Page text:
The next phase in grand strategy’s conceptual trajectory was the emergence and refinement of the “British School” of grand strategic thought. This view had its origins in naval strategy, and was honed by the experience of World War I. For Alfred Thayer Mahan, the purpose of naval power was to protect and extend commercial activity, the lifeblood of states geographically positioned to capitalize on global economic opportunities. It was the conjoining of war, commerce, and peace that carved out (grand) strategic space for human agency in a domain riddled with deterministic outcomes. After all, only certain geographic, economic, and political endowments would enable states to become sea powers. For Julian Corbett, naval power offered important avenues of securing victory in large wars. Naval powers tended to have resources that continental powers lacked, and with them the ability to escalate and limit war on land and sea. Such cross-domain synergy would give Britain a broader strategic purview and more diverse resource base in wars against continental powers. From the sea, Britain (and eventually the U.S.) could exploit the periphery to influence the course of war on land with the objective of achieving an economically efficient peace.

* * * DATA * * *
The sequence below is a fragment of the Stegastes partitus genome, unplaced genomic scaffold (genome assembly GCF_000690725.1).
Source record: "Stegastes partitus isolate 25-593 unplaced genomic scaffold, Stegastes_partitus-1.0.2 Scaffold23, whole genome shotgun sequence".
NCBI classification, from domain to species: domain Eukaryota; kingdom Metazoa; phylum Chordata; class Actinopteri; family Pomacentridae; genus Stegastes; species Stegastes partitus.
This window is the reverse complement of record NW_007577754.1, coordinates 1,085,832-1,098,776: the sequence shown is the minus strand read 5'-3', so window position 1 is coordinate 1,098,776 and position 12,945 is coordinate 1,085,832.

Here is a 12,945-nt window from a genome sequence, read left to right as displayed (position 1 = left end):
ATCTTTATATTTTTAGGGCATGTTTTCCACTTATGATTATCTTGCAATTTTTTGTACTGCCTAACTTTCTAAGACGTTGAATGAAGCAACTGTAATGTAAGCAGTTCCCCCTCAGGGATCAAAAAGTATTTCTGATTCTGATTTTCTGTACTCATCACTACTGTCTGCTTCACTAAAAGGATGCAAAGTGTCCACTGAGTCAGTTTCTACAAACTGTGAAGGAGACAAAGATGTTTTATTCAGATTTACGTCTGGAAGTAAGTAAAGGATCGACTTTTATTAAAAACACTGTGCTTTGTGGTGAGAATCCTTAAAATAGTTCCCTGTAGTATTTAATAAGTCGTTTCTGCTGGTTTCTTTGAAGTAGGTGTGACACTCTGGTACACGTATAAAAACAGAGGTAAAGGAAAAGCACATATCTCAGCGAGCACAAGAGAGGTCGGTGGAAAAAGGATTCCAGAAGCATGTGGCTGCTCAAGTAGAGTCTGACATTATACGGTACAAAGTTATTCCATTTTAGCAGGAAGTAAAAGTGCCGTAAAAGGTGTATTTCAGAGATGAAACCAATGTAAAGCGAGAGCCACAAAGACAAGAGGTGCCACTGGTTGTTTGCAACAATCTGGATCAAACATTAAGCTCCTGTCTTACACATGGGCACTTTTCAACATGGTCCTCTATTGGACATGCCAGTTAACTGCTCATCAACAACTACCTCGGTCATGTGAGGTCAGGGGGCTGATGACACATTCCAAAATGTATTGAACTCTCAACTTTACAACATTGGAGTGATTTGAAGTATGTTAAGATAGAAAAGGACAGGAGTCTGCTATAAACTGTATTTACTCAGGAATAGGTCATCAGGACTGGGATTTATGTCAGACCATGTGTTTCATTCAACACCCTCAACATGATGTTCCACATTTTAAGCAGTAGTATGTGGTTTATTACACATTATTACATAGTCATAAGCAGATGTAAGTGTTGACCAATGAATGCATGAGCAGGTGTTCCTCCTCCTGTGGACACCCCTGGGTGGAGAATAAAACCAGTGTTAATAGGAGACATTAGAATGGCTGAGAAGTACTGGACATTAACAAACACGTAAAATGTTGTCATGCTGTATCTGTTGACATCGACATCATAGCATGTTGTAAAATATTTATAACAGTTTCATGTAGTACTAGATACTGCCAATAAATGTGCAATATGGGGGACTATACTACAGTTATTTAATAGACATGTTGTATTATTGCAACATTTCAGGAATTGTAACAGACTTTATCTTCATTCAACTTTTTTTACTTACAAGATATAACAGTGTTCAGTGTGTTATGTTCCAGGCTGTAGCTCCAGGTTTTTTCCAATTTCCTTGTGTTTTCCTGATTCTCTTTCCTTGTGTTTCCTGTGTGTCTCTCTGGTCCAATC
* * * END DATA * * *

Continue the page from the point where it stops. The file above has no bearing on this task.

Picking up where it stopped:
The peace of 1919 cost Great Britain dearly, however, and the question of how the nation could survive total war became a live one. J.F.C. Fuller saw this as a matter of preserving civilization. With the stakes in war now so high, grand strategy could no longer be confined to the military realm, nor could it be considered strictly a wartime phenomenon. With the goal of preserving a state’s economic and moral base in the event of major war, Fuller advocated for national policies that put Britain in a powerful position in peacetime (i.e., replacing mass infantry with tanks) and for wartime strategies aimed at counter-command and control that would limit the cost and duration of war. Though less concerned with the fate of civilization, B.H. Liddell-Hart was just as determined to limit war through grand strategy. His emphasis was on deterrence, putting Britain in the best position to dissuade another state after the current war from mounting yet another challenge. Should deterrence fail, then all strategic emphasis must be placed on the “indirect approach” of avoiding the enemy’s strengths while attacking its vulnerabilities, so as to preserve the economic and military foundations of the country. In sum, the British School of grand strategic thought wove together geographic and economic matters through nimble strategy in order to limit the scale and scope of modern war. These points of emphasis were offered to preserve Britain at a time when escalation could threaten its existence. It was not, however, a grand strategic perspective intended for universal adoption.